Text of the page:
Washington | Joe Biden will take 17 presidential actions as soon as he enters the White House on Wednesday to reverse Donald Trump’s flagship measures, notably by committing the return of the United States to the Paris climate agreement and to the World Organization of Health, according to his advisers.
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Immunologist Anthony Fauci will speak on behalf of the United States at a WHO executive board meeting on Thursday, said Jeff Zients, who is coordinating the new administration’s response to the COVID-19 pandemic, during a press briefing.
To limit the spread of the virus, which has killed 400,000 in the country, the president will also sign a decree to make it compulsory to wear a mask in federal buildings, or for federal agents.
In order to mitigate its impact on people who have lost their income, it will also extend the moratorium on housing evictions and the pause in federal student loan repayments, he added.
The Democrat, who has made the fight against global warming another priority of his mandate, will send a letter to the UN on Wednesday so that the United States can join the Paris agreement within a month, added Gina McCarthy, responsible for this file within the new presidential team.
He will also revisit a series of deregulation measures taken by the outgoing administration in terms of environmental standards, and revoke the authorization given by Donald Trump to the controversial Keystone XL pipeline project between the United States and Canada.
In terms of migration policy, he will also take the opposite view of Donald Trump who had made the fight against illegal immigration a marker of his presidency.
Joe Biden will thus overturn a controversial migration decree adopted by his predecessor to prohibit nationals of predominantly Muslim countries from entering the United States. This measure was “rooted in xenophobia and religious animosity”, justified Jake Sullivan, the future National Security adviser to the White House.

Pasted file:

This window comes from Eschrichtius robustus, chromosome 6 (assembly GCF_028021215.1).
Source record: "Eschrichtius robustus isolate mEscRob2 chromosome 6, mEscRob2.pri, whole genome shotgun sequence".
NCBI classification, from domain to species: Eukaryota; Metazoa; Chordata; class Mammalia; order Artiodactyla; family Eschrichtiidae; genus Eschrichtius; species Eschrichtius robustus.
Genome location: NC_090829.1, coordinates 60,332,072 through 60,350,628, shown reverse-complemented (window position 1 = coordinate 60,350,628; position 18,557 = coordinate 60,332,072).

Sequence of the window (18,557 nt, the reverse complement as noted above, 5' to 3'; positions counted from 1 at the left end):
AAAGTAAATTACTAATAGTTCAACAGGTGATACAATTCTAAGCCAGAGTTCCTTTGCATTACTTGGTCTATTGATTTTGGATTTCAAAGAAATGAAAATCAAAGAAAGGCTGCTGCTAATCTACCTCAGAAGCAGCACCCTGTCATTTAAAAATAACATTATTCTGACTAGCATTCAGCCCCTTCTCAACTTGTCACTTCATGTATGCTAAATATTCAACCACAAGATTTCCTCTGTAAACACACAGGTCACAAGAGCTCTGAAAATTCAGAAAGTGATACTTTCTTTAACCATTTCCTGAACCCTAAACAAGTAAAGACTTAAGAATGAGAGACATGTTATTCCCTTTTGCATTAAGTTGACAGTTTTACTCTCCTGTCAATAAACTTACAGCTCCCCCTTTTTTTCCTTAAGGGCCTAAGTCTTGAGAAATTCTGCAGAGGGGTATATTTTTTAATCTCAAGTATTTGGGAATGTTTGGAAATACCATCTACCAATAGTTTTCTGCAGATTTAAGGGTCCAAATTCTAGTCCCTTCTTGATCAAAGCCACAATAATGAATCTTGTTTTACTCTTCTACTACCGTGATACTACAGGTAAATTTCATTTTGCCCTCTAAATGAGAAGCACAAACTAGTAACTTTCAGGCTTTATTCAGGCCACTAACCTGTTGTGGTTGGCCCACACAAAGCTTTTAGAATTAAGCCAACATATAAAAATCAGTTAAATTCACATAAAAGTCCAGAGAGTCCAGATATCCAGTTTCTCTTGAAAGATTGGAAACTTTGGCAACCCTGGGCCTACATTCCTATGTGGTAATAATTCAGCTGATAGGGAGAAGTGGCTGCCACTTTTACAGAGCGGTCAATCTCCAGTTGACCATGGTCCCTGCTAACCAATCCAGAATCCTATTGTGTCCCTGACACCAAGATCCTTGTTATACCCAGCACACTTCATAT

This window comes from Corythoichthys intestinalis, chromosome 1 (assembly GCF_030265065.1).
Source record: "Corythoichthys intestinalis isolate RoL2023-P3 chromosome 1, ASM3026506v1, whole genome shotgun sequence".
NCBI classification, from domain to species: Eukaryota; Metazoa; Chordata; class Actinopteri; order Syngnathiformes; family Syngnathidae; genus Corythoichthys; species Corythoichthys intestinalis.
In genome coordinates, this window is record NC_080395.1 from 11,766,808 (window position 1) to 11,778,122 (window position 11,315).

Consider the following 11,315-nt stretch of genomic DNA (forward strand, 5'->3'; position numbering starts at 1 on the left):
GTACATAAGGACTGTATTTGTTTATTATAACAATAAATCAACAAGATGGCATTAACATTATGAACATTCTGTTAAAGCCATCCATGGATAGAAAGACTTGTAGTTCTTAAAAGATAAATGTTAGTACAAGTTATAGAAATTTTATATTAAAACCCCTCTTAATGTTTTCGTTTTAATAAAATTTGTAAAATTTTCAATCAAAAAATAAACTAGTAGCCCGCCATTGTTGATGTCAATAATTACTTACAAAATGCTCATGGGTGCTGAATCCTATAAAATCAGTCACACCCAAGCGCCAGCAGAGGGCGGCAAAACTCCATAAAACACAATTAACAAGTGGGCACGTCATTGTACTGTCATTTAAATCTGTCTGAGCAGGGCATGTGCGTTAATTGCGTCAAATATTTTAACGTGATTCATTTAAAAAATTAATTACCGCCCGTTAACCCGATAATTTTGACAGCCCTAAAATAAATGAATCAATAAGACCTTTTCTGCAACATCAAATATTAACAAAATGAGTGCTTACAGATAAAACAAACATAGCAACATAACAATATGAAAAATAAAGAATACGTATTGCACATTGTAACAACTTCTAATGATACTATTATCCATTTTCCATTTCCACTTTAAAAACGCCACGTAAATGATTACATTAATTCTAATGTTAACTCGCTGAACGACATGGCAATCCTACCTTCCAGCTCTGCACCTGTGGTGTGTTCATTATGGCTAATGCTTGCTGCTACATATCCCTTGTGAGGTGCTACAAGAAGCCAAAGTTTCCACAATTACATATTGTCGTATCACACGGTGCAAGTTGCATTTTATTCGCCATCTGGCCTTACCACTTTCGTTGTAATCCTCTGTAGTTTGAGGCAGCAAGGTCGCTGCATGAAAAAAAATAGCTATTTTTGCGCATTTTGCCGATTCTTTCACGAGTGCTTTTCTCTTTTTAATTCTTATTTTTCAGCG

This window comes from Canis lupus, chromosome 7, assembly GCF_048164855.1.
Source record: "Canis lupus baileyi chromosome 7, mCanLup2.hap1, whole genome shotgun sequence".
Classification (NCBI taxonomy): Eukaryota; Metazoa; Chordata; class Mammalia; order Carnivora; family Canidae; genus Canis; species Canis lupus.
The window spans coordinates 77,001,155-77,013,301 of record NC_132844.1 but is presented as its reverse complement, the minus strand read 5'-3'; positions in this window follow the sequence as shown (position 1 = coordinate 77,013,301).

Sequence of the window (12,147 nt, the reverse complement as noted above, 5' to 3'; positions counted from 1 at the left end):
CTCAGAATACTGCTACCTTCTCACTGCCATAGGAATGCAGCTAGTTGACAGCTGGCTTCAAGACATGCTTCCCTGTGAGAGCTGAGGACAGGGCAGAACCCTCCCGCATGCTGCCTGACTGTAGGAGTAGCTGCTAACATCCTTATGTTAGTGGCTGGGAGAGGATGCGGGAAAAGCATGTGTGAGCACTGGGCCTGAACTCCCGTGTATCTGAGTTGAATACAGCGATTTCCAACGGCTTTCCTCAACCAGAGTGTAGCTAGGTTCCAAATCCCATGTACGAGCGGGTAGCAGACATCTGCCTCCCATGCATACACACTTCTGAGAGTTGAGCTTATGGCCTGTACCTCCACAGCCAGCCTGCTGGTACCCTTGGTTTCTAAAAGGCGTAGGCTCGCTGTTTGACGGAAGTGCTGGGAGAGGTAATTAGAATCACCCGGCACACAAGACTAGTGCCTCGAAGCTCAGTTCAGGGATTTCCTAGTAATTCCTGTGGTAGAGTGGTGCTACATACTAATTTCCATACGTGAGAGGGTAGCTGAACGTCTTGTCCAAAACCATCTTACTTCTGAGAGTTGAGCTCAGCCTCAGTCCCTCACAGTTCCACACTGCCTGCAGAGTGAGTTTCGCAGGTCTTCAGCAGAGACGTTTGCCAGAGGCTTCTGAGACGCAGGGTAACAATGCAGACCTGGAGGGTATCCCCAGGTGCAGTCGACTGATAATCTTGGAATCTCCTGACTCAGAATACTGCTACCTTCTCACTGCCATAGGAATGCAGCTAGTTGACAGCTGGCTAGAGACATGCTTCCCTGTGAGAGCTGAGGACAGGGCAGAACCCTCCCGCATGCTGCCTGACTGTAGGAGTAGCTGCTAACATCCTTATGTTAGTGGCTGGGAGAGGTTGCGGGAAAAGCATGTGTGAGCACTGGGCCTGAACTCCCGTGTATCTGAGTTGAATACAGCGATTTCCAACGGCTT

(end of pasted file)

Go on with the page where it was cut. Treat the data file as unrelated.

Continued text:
The Democrat will also sign a proclamation “to suspend construction work on a wall on the border with Mexico and its funding from the Pentagon budget, which has sparked bitter political and judicial battles over the past four years.
Joe Biden will send in parallel a bill on immigration to Congress. In particular, it will offer the 700,000 young people who arrived illegally in the United States when they were children, the “Dreamers”, and other illegal immigrants a possibility of naturalization on time and under conditions.
The reform project also provides additional funds to strengthen surveillance and border controls and an assistance plan for El Salvador, Guatemala and Honduras, the countries of origin of most migrants, of four billion dollars on four years.
Fourth front: the fight against racial inequalities. Joe Biden will sign an executive order to order federal agencies to assess inequalities in their programs and policies, said Susan Rice, future director of the Home Policy Council and to reinstate diversity training canceled by his predecessor.
These measures are only a first salvo and will be followed by other decrees and proclamations in the days to come, the advisers said.